Levesque v. John and Jane Does of the US Attorneys Office/Justice Dept et al, No. 2:2015cv00017 - Document 6 (D. Vt. 2015)

Court Description: OPINION AND ORDER Denying 5 Plaintiff's Motion to Reopen Case. Plaintiff's Motion for Reconsideration, Objection to the R&R, and Motion for Magistrate Judge Conroy to recuse himself are also denied. Signed by Chief Judge Christina Reiss on 12/17/2015. (pac)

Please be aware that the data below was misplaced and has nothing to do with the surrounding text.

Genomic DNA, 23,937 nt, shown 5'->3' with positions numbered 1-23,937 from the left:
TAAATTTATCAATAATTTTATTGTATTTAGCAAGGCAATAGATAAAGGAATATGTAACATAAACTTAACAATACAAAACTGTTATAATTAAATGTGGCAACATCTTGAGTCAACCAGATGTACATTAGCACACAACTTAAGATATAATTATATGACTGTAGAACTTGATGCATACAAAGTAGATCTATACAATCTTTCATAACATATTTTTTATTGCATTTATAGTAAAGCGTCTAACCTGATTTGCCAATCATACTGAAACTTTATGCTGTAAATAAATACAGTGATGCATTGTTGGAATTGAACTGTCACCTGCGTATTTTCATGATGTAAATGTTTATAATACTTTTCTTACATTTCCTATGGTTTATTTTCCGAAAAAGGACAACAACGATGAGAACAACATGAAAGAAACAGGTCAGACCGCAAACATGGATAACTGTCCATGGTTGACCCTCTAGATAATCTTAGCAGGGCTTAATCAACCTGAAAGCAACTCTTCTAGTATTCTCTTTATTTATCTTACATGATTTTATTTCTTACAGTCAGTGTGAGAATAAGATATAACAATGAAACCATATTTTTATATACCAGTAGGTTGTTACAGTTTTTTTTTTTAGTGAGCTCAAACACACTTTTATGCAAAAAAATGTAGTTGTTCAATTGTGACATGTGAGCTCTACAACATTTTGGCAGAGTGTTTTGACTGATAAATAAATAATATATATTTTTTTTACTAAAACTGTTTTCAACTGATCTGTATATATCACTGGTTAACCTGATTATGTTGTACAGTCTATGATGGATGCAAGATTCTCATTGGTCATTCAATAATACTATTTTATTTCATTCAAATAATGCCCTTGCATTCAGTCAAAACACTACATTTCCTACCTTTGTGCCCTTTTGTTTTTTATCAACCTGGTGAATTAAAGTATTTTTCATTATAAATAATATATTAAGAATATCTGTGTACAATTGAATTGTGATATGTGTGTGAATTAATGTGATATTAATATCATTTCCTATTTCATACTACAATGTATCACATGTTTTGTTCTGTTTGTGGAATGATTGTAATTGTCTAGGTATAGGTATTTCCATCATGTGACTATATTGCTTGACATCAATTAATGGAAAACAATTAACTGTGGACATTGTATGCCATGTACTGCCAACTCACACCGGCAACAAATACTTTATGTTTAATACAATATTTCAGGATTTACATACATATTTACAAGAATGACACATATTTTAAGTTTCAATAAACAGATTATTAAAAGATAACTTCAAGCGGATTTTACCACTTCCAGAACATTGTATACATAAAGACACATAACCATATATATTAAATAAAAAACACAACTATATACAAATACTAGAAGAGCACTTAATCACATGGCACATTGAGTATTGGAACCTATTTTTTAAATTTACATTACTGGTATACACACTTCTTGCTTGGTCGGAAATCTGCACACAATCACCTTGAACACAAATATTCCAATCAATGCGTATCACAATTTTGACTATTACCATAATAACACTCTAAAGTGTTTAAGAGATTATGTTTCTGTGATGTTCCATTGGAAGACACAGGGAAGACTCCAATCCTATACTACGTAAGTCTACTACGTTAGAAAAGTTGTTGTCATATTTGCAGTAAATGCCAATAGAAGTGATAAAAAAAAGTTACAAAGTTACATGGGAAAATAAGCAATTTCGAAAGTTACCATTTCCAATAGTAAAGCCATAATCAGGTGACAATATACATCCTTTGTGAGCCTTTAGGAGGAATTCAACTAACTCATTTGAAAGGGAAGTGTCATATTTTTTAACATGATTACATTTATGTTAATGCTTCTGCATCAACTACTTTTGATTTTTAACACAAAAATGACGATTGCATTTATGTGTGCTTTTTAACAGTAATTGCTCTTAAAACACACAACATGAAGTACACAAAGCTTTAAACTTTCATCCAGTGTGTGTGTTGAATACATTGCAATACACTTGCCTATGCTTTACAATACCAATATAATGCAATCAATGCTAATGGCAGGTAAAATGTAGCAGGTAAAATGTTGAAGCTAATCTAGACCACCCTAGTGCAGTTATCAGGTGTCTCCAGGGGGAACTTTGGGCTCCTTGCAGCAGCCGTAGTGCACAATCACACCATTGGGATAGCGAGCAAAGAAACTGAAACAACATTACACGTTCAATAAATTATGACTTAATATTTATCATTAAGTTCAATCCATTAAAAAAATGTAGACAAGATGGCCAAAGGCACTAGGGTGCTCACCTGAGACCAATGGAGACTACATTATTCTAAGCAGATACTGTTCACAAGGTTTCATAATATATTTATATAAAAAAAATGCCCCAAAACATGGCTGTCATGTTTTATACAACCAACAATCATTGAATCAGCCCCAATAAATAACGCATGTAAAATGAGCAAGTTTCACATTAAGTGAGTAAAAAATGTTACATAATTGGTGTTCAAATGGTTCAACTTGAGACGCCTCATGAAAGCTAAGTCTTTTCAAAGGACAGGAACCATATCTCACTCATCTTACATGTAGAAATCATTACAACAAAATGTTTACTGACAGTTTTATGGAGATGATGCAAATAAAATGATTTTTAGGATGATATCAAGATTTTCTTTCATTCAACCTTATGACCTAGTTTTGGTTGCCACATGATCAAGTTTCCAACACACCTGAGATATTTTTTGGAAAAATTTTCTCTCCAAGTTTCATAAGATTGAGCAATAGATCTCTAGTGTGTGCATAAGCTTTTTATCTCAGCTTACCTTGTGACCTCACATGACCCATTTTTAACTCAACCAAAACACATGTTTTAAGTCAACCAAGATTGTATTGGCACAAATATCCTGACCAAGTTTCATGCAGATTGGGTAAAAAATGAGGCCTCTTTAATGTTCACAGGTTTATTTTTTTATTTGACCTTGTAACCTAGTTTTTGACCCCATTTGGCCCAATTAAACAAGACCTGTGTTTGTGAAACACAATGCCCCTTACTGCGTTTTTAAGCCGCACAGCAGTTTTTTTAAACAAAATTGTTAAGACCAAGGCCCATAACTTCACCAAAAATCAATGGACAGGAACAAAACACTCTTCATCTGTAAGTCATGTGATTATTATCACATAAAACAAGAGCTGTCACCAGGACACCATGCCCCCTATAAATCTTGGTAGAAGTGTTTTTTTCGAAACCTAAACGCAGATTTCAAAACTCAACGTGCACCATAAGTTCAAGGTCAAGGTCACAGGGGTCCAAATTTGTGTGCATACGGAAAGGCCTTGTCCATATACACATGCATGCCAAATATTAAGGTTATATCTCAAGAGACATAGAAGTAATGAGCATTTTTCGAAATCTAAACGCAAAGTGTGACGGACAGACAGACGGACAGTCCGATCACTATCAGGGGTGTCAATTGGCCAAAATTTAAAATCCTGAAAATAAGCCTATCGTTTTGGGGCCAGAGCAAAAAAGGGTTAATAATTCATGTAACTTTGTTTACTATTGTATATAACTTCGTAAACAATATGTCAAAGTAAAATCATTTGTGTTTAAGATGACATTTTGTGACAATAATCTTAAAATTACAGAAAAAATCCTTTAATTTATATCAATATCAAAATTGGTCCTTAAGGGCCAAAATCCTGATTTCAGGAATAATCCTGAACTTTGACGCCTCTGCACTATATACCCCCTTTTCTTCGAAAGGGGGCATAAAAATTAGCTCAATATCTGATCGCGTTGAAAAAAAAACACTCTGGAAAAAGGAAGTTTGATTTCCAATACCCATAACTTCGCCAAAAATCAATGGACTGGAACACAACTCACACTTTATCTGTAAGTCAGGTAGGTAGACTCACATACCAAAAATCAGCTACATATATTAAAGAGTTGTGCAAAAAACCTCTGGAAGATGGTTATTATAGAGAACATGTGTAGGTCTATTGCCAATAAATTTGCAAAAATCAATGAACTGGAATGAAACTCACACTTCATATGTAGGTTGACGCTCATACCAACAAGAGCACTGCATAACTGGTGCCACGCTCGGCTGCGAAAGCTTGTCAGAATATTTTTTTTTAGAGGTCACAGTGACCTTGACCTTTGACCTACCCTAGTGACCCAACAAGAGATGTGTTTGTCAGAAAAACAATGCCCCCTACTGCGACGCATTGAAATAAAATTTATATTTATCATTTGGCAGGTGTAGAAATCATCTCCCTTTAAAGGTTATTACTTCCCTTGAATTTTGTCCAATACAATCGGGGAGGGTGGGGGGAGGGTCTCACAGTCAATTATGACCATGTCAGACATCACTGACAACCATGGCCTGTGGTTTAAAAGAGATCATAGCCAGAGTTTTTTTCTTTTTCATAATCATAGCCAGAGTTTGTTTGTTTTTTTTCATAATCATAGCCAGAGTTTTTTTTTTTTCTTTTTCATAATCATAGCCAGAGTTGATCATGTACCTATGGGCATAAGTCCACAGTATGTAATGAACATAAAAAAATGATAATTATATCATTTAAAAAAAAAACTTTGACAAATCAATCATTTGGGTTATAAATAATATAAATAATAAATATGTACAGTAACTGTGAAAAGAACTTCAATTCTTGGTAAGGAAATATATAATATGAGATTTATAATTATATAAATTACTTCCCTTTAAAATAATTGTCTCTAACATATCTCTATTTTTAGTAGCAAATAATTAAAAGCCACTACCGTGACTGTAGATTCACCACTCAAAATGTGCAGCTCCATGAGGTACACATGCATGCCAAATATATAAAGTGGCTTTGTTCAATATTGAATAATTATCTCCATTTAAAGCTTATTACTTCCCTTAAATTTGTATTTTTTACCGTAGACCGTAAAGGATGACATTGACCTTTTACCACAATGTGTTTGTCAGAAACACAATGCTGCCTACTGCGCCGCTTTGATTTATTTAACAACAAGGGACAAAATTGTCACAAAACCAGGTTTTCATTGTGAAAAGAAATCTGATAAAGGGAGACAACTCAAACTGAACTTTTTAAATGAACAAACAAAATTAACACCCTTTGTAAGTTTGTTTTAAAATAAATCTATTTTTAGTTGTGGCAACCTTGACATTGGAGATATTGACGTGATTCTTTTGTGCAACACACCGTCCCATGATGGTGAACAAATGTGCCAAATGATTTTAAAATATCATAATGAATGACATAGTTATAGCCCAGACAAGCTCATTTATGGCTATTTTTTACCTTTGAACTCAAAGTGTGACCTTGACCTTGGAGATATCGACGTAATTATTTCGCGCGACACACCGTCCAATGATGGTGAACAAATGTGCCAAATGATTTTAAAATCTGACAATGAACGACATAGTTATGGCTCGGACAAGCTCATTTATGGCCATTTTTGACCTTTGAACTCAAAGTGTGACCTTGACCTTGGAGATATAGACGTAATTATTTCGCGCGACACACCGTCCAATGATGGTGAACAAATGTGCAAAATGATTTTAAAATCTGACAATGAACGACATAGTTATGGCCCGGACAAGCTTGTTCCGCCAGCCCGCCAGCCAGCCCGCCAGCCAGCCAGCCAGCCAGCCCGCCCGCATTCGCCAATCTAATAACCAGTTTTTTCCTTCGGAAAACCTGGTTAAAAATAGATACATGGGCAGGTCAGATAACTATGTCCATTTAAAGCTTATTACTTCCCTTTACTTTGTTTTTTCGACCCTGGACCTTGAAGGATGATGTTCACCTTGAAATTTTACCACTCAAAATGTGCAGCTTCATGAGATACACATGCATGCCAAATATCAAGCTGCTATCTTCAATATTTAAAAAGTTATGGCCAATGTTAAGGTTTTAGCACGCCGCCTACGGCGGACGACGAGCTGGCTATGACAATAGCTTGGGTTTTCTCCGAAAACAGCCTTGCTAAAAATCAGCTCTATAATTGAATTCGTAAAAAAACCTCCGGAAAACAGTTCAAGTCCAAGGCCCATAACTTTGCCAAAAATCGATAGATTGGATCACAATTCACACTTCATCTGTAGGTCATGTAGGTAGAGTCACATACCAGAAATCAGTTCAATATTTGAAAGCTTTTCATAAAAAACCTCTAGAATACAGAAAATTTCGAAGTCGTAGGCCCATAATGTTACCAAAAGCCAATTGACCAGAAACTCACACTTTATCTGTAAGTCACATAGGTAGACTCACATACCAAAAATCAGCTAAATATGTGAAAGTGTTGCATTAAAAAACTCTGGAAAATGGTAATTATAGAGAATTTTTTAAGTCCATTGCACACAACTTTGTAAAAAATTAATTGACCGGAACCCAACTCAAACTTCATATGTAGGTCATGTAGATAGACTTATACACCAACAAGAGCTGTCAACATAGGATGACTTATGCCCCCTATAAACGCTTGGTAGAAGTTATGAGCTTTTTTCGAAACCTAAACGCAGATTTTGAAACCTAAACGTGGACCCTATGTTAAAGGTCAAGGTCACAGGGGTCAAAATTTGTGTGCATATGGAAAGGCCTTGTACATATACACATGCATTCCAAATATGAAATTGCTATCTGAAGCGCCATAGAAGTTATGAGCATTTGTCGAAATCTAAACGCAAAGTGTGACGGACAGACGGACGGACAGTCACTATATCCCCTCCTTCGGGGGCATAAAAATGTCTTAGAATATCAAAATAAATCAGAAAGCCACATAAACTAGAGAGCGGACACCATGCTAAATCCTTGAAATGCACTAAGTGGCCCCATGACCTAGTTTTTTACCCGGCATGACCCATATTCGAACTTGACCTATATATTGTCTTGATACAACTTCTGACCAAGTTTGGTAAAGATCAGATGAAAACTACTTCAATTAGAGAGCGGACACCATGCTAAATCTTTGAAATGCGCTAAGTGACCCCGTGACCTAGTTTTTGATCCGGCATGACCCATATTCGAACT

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Levesque v. John and Jane Does of the US Attorneys Office/Justice Dept et al Doc. 6 l!.S.;} :·. r :i O!S~rHiC ,. . u T , :~1:r :C/·~T ';- ,1\ i -, ! UNITED STATES DISTRICT COURT FOR THE DISTRICT OF VERMONT 20!5 DEC 17 AM 10: 09 ANDRE LEVESQUE, ) ) Plaintiff, ) ) v. ) ) ) JOHN and JANE DOES of the U.S. ATTORNEYS OFFICE/JUSTICE ) DEPARTMENT, EUGENIA A.P. COWLES, ) and JOHN and JANE DOES of the FEDERAL ) BUREAU OF INVESTIGATION, ) ) Defendants. ) Case No. 2:15-cv-17 OPINION AND ORDER DENYING PLAINTIFF'S MOTION TO REOPEN CASE (Docs. 1, 5) This matter is before the court on Plaintiff Andre Levesque's motion to reopen case filed on October 5, 2015 (Doc. 5). On January 27,2015, Plaintiff filed a motion to proceed in forma pauperis ("IFP") (Doc. 1), as well as a proposed Complaint, alleging, among other things, violations of his civil rights arising out of his prosecution in a criminal matter pending in this court before the Honorable William K. Sessions III. On March 5, 2015, Magistrate Judge John M. Conroy issued a Report and Recommendation ("R & R") recommending that Plaintiffs motion for leave to proceed IFP be denied for two reasons. First, Plaintiff did not submit a certified copy of the account statement of his prison trust account, as required by 28 U.S.C. § 1915(a)(2). Second, the Magistrate Judge found that the "three strikes" rule set forth in 28 U.S.C. § 1915(g) applies to Plaintiff. The three strikes rule prohibits the court from permitting an incarcerated plaintiff who has brought three or more previous actions that have been dismissed to proceed IFP. Because it was unclear from the allegations of Plaintiffs proposed Complaint whether there was a risk of imminent physical injury, the Magistrate 1 Dockets.Justia.com Judge concluded that Plaintiff was not eligible for the "imminent danger" exception to § 1915(g). The deadline to object to the R & R was March 23, 2015. No objections were filed. The court thereafter issued an Opinion and Order adopting the Magistrate Judge's R & R on March 26, 2015. Plaintiff now seeks to reopen the case so that he may seek reconsideration, interpose objections to the R & R, and request that Magistrate Judge Conroy recuse himself. Plaintiff is self-represented. Defendants have not filed a response, nor is it clear that they have been served. For the reasons set forth below, Plaintiffs motion to reopen case is DENIED. I. Factual Background. Plaintiff is charged in docket No. 2:14-cr-00062 with stalking in violation of 18 U.S.C. § 2261A(2), and was committed to the custody of the Federal Bureau of Prisons for an evaluation of his competency to stand trial pursuant to 18 U.S.C. § 4241(a). On August 4, 2014, Judge Sessions committed Plaintiff to the custody of the United States Attorney General pursuant to 18 U.S.C. § 4241(d) for additional observation and treatment upon a finding that Plaintiff was not competent to stand trial. On June 1, 2015, Judge Sessions found that Plaintiff was competent to stand trial, and Plaintiff entered a plea of guilty. The court deferred acceptance of the plea pending a psychological examination of Plaintiff. In his proposed Complaint, Plaintiff alleges that Assistant United States Attorney ("AUSA") Eugenia A.P. Cowles and unnamed Department of Justice ("DOJ") and Federal Bureau of Investigation ("FBI") officials improperly harassed and attempted to coerce him by prosecuting him in docket No. 2:14-cr-00062. He alleges that he is "being prosecuted for calling the police station" and for calling "a mental health worker who participated in trying to coerce and intimidate" him. (Doc. 1-2 at 2, ~ 6.) He claims that the competency evaluation was "performed during 460 hours of continuous intense bright light[,]" and that a person "tried to shove a stick in my [rectum,]" causing irreparable harm, post-traumatic stress, and pain and suffering. !d. at 2, ~ 6; 3, ~ 8. 2 Plaintiff claims that he did not have the opportunity to object to the R & R until September 2015 because he has been continuously transferred between different Bureau of Prisons facilities, denied access to his legal papers during transport, and unable to use provided computer services to type and print material. He indicates that he has had difficulty formulating his objections which are "on the same file as the lawsuit against the [Bailiff] and Judge Conroy[.]" (Doc. 5 at 3.) Plaintiff also claims that the U.S. Marshals Service denied him access to his legal paperwork while he was being transported. Because of the "restrictions and stresses[] of prolong[ ed] confinement" and the "random allowed time" for the use of a computer to type and print material, Plaintiff asks the court to "ignore" any delay and reopen the case. (Doc. 5 at 1.) If permitted to file an untimely objection, Plaintiff seeks to object to the R & Ron the grounds that AUSA Cowles "did in fact [maliciously] with callous deliberate indifference violate my constitutional rights when she abused the competency clause[.]" !d. at 2. He also challenges the conclusion that DOJ has immunity from prosecution because "it is well established that they can be held accountable for [malicious] procedural errors, knowingly with deliberate indifference, such as in this case[]" !d. at 1. Finally, Plaintiff asks Magistrate Judge Conroy to recuse himself, alleging that the Magistrate Judge asked him to swear to "God the one true Nazi" in docket No. 2:14-cr00062. !d. at 2. II. Conclusions of Law and Analysis. A. Standard of Review. Filings by self-represented parties are "to be liberally construed, and a [selfrepresented] complaint, however inartfully pleaded, must be held to less stringent standards than formal pleadings drafted by lawyers." Erickson v. Pardus, 551 U.S. 89, 94 (2007) (internal quotation marks and citations omitted). The court must "liberally construe pleadings and briefs submitted by [self-represented] litigants, reading such submissions 'to raise the strongest arguments they suggest."' Bertin v. United States, 4 78 F.3d 489, 491 (2d Cir. 2007) (internal citation omitted) (quoting Burgos v. Hopkins, 14 F.3d 787, 790 (2d Cir. 1994)). Because Plaintiff asserts that factors outside ofhis control 3 prevented him from responding to the R & R until September 2015, the court construes Plaintiffs motion to reopen as a motion for relief from judgment pursuant to Fed. R. Civ. P. 60(b). Under Rule 60(b ), "[ o]n motion and just terms, the court may relieve a party or its legal representative from a final judgment, order, or proceeding for the following reasons: (1) mistake, inadvertence, surprise, or excusable neglect" Fed. R. Civ. P. 60(b)(l). "The decision whether to grant a party's Rule 60(b) motion is committed to the sound discretion ofthe district court[.]" Stevens v. Miller, 676 FJd 62, 67 (2d Cir. 2012) (internal quotation marks omitted). "Since [Rule] 60(b) allows extraordinary judicial relief, it is invoked only upon a showing of exceptional circumstances." Nemaizer v. Baker, 793 F.2d 58, 61 (2d Cir. 1986). B. Whether Plaintifrs Failure to Timely Object to the R & R was Excusable. In evaluating whether neglect is excusable, the court considers: "the danger of prejudice to the [non-movant], the length of the delay and its potential impact on judicial proceedings, the reason for the delay, including whether it was within the reasonable control of the movant, and whether the movant acted in good faith." Silivanch v. Celebrity Cruises, Inc., 333 FJd 355, 366 (2d Cir. 2003) (citations omitted) (internal quotation marks and alterations omitted). The Second Circuit has "focused on the third factor: the reason for the delay, including whether it was within the reasonable control of the movant." !d. (internal quotation marks omitted). Defendants will be prejudiced if this matter is re-opened because they will be forced to continue to defend against a lawsuit that fails to state a claim against them. Plaintiff alleges that AUSA Cowles and unnamed DOJ and FBI officials improperly harassed and attempted to coerce him by prosecuting him in docket No. 2:14-cr-00062. As relief, Plaintiff seeks one hundred million British pounds. Prosecutors are entitled to absolute immunity for decisions related to the prosecution of a defendant. See Imbler v. Pachtman, 424 U.S. 409,427 (1976) ("We conclude that the considerations outlined above dictate the same absolute immunity under 4 [§] 1983 that the prosecutor enjoys at common law."). The objections Plaintiff seeks to interpose would not alter this outcome. Plaintiffs assertion that AUSA Cowles violated his constitutional rights by "abus[ing] the competency clause" (Doc. 5 at 2) cannot succeed where a prosecutor requests a competency evaluation under a colorable claim of authority and the court orders it to take place in accordance with applicable law. See Bernard v. Cty. of Suffolk, 356 F.3d 495, 504 (2d Cir. 2004) (concluding that a prosecutor "engaged in advocative functions will be denied absolute immunity only if he acts 'without any colorable claim of authority."'). Plaintiffs claim that DOJ may be "held accountable for [malicious] procedural errors[,]" (Doc. 5 at 1), also fails because the underlying criminal case has not terminated in his favor. See Poventudv. City ofNew York, 750 F.3d 121, 130 (2d Cir. 2014) ("[m]alicious prosecution suits require, as an element of the offense, the termination of the proceeding in favor of the accused.") (internal quotation marks omitted). Plaintiffs claims seeking monetary damages under 42 U.S.C. § 1983 for false arrest or malicious prosecution are premature where, as here, the underlying criminal matter remains pending. See Wallace v. Kato, 549 U.S. 384, 393-94 (2007) ("If a plaintiff files a falsearrest claim before he has been convicted ... it is within the power of the district court, and in accord with common practice, to stay the civil action until the criminal case or the likelihood of a criminal case is ended."). The three strikes rule, 28 U.S.C. § 1915(g), requires Plaintiff to pay the standard filing fee and requires him to effect service without the court's assistance. Service in this case would be challenging as, other than AUSA Cowles, all other proposed defendants are solely identified as "John and Jane Does." In such circumstances, re-opening this case so that Plaintiff can assert belated objections that do not present colorable claims for relief is not only prejudicial to the non-moving parties and to the court's allocation of scarce public resources, but would likely be an abuse of discretion. See Lepkowski v. US. Dep 't of Treasury, 804 F.2d 1310, 1314 (D.C. Cir. 1986) ("motions for relief under Rule 60(b) are not to be granted unless the movant can demonstrate a meritorious claim or defense"); see also United States v. Goist, 378 F. App'x 517,519 (6th Cir. 2010) 5 ("[t]he government would have been prejudiced by [reopening a case] because it would have been subject to additional frivolous filings."). The second factor, the length of the delay and its potential impact on the proceedings, also weighs in favor of denying Plaintiffs motion. Pursuant to 28 U.S.C. § 636(b)(l), the deadline to object to the R & R was March 23, 2015 and Plaintiffs motion was filed on October 5, 2015, a delay of six months and twelve days. The delay is therefore substantial and has the potential to impact the proceedings because it would require the court to re-open and revisit a case that has been closed without any significant likelihood that the court could lawfully grant Plaintiff his requested relief. Generally, failure to file a timely objection to a Report and Recommendation of a Magistrate Judge "operates as a waiver of any further judicial review of the magistrate's decision." Small v. Sec'y of Health & Human Servs., 892 F.2d 15, 16 (2d Cir. 1989). Here, that result is appropriate. The third and most important factor, the reason for the delay, is arguably neutral but it is unsupported by any documentary proof. Plaintiff alleges that the delay was not within his control because he was transferred seventeen times between different Bureau of Prisons facilities over the course of thirteen months. It is unclear, however, whether all of those transfers occurred during the time period for objections. It is also unclear whether Plaintiff can substantiate his claim that he was without access to legal resources during the entire objection period. See Kotlicky v. US. Fid. & Guar. Co., 817 F.2d 6, 9 (2d Cir. 1987) ("[g]enerally, courts require that the evidence in support of the motion to vacate a final judgment be 'highly convincing[]"'); Jedrejcic v. Croatian Olympic Comm., 190 F.R.D. 60, 77 (E.D.N.Y. 1999) ("[t]he strict evidentiary requirements apply as well to [self-represented] litigants."). As noted by the Supreme Court, there are a "range of possible explanations for a party's failure to comply with a court-ordered filing deadline": At one end of the spectrum, a party may be prevented from complying by forces beyond its control, such as by an act of God or unforeseeable human intervention. At the other, a party simply may choose to flout a deadline. In between lie cases where a party may choose to miss a deadline although 6 for a very good reason, such as to render first aid to an accident victim discovered on the way to the courthouse, as well as cases where a party misses a deadline through inadvertence, miscalculation, or negligence. Pioneer Inv. Servs. Co. v. BrunswickAssocs. Ltd. P'ship, 507 U.S. 380,387-88 (1993) (emphasis omitted). Although Plaintiff alleges that events outside ofhis control prevented him from interposing a timely objection to the R & R, there was ample time for Plaintiff to at least file a simple request for additional time to file an objection. As the Second Circuit has observed, "the legal system would groan under the weight of a regimen of uncertainty in which time limitations were not rigorously enforced-where every missed deadline was the occasion for the embarkation on extensive trial and appellate litigation to determine the equities of enforcing the bar." Silivanch, 333 F.3d at 368. For the foregoing reasons, Plaintiffs motion to re-open this case cannot be granted under Fed. R. Civ. P. 60(b). See Nemaizer, 793 F.2d at 61 (limiting relief under this Rule to "a showing of exceptional circumstances."). The court has identified no other basis for granting the requested relief. In the event Plaintiff seeks to pursue a claim of false arrest and malicious prosecution when the underlying criminal proceeding against him is resolved, he must bear the standard filing fee and effect service upon the named defendants without the court's assistance. CONCLUSION For the reasons stated above, the court DENIES Plaintiffs motion to reopen case (Doc. 5). Plaintiffs Motion for Reconsideration, Objection to the R & R, and Motion for Magistrate Judge Conroy to recuse himself are also DENIED. 7